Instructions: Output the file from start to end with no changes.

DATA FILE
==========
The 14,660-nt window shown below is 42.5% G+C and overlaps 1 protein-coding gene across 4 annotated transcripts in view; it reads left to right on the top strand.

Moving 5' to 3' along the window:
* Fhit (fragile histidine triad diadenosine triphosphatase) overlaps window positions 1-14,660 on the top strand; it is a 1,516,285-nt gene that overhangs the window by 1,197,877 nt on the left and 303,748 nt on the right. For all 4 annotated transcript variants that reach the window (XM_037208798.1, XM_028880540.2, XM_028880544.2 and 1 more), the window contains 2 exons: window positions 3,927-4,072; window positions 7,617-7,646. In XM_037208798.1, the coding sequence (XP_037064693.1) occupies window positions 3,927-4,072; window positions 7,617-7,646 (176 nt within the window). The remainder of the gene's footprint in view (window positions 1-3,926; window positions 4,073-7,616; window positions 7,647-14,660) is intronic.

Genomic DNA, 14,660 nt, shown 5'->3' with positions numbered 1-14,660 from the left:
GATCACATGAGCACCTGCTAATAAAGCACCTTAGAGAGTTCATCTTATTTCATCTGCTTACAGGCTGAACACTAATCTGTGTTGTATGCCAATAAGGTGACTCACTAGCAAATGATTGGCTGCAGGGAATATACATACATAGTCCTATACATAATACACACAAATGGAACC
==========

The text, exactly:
The 14,660-nt window shown below is 42.5% G+C and overlaps 1 protein-coding gene across 4 annotated transcripts in view; it reads left to right on the top strand.

Moving 5' to 3' along the window:
* Fhit (fragile histidine triad diadenosine triphosphatase) overlaps window positions 1-14,660 on the top strand; it is a 1,516,285-nt gene that overhangs the window by 1,197,877 nt on the left and 303,748 nt on the right. For all 4 annotated transcript variants that reach the window (XM_037208798.1, XM_028880540.2, XM_028880544.2 and 1 more), the window contains 2 exons: window positions 3,927-4,072; window positions 7,617-7,646. In XM_037208798.1, the coding sequence (XP_037064693.1) occupies window positions 3,927-4,072; window positions 7,617-7,646 (176 nt within the window). The remainder of the gene's footprint in view (window positions 1-3,926; window positions 4,073-7,616; window positions 7,647-14,660) is intronic.

Genomic DNA, 14,660 nt, shown 5'->3' with positions numbered 1-14,660 from the left:
GATCACATGAGCACCTGCTAATAAAGCACCTTAGAGAGTTCATCTTATTTCATCTGCTTACAGGCTGAACACTAATCTGTGTTGTATGCCAATAAGGTGACTCACTAGCAAATGATTGGCTGCAGGGAATATACATACATAGTCCTATACATAATACACACAAATGGAACC